little men in white coats are gonna
come and take you out the door.

Thought of what?

Uh, Sam, you wanna be very
careful how you handle this.

A way to help me keep this baby.

That's subtle.

Oh, honey, I thought you were
givin' that baby up for adoption.

Well, I was,
but I-I-I'm not now, uh...

I'm... I'm not sure that
that's the best thing to do.

For who? You,
or that little baby?


Best thing would've been not to have
gotten knocked up in the first place.

Uh, this is bad timing, Sam.

Drink your beer, Keeter.

Billy Jean, you are a young girl

with your whole life
in front of you.

Now, you don't want to
have it ruined by a baby.

But what if it's not ruined,
though, see? I mean,

what if I'm supposed to
have this baby in my life?

Well, that might be true if
you had a husband and a home.

But you don't.

You don't have a soul that's
gonna help you with that baby.

Not now, Sam. Not now.

Dotty will help me.
Won't you, Dotty?

That's it.

I'm outta here.

I'm going down
and have myself another beer.

I'll have supper
in a jiffy, Keeter.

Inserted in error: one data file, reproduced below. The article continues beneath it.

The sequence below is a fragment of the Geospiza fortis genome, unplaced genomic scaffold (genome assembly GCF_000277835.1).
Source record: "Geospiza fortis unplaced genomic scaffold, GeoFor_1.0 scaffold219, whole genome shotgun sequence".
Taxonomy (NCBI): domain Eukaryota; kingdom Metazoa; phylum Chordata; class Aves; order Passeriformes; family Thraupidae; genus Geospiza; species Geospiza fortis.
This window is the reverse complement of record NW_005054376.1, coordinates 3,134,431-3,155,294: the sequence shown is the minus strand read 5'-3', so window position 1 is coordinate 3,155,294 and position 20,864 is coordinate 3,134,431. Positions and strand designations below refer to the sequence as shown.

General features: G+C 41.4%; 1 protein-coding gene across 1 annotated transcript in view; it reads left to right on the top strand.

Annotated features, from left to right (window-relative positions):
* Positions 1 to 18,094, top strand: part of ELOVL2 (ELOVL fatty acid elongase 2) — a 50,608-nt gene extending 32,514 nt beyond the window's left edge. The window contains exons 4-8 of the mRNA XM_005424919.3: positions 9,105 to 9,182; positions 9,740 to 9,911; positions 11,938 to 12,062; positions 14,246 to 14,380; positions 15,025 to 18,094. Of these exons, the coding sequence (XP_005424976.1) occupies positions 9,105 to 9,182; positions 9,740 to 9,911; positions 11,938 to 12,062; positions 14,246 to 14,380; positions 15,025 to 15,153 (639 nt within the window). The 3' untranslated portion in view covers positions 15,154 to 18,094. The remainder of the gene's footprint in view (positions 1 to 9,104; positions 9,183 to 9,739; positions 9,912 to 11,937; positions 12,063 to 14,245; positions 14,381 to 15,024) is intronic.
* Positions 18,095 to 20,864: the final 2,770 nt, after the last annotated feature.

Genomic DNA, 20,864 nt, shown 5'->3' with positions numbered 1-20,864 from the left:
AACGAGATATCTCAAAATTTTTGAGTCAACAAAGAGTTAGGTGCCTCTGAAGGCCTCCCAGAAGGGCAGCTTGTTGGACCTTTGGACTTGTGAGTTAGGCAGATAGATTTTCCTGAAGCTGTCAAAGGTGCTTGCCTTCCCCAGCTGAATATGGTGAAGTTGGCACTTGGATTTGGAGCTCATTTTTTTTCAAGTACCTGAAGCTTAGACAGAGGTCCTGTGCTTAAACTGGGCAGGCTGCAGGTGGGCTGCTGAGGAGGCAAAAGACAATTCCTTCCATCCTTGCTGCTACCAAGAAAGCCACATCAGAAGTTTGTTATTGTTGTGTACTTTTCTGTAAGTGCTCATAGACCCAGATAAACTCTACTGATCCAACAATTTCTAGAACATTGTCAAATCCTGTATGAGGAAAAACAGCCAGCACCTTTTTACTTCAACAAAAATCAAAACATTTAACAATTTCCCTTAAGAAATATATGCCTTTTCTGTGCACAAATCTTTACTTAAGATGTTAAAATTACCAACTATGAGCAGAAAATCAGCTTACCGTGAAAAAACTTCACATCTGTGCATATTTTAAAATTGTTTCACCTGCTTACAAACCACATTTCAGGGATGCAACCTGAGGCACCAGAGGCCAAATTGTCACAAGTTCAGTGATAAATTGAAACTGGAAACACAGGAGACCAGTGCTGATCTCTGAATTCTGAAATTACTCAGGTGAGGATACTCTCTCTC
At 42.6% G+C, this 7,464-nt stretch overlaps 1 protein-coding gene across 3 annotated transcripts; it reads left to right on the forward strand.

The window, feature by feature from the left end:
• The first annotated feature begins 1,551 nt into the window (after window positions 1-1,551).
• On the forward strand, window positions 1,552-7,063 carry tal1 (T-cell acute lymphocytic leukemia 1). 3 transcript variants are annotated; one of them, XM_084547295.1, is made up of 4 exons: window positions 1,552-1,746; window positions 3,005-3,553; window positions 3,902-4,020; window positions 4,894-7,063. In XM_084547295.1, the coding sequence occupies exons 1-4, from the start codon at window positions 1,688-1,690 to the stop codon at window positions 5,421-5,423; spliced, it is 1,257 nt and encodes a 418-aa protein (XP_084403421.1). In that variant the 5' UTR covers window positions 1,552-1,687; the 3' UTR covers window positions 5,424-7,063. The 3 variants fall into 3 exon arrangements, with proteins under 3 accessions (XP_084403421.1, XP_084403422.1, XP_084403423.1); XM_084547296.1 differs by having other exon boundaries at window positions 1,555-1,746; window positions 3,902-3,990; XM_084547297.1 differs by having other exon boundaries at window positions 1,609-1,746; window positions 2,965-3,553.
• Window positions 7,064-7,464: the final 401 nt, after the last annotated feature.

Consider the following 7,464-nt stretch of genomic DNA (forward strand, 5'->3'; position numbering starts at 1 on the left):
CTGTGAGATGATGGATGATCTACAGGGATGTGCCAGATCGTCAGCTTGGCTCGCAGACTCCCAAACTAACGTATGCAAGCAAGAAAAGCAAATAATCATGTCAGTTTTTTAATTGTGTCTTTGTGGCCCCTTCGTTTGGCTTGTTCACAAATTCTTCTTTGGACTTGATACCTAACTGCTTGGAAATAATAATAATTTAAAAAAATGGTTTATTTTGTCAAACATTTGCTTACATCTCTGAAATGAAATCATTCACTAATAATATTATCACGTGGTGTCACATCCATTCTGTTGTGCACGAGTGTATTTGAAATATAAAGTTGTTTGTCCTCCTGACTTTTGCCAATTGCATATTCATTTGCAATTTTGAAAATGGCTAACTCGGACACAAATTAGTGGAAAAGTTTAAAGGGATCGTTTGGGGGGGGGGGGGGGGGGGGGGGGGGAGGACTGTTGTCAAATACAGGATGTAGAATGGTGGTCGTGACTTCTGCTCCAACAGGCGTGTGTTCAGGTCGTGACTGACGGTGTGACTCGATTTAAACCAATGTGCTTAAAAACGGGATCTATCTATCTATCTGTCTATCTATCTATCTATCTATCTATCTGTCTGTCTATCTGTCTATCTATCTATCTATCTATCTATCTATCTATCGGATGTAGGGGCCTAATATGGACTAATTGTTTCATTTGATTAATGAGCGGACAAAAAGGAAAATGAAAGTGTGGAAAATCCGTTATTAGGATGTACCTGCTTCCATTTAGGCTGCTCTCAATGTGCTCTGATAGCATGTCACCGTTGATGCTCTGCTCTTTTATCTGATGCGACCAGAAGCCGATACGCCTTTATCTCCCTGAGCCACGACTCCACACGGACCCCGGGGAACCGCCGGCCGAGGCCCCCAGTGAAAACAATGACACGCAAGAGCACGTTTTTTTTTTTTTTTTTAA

Feed it to mama.

Look what you did.

Sorry, Dotty.
You're just...

You're the only one left
who can help me.

Well, I can't have
a baby in here!

It won't,
it won't take up much room.

Keeter would just be out of
here quicker than I could spit.

Uh, he's out of here,
anyway, Sam.

He never does marry her.

I promised him that you'd be
gone as soon as that baby comes.

And I don't want you
to go back on your word.

But I also... I don't want
to lose this baby, either.

Well, you do not have a choice.

Now, look you can work here
part time if you want to,

but you have got to
give that baby away.

Look, if I do that I'm
going to lose her forever.

And if you don't,
I'll lose Keeter!

Well, you might lose him anyway.

Shut your mouth!

Now, look here, Billy Jean.

I have given you a home, a
job, the food on your plate,

and don't you go askin' me to give
up my life for you, because I won't!

I just won't!

Well, she's right, Sam.

You can't ask her to take
on all of Billy's problems.

Well, maybe they're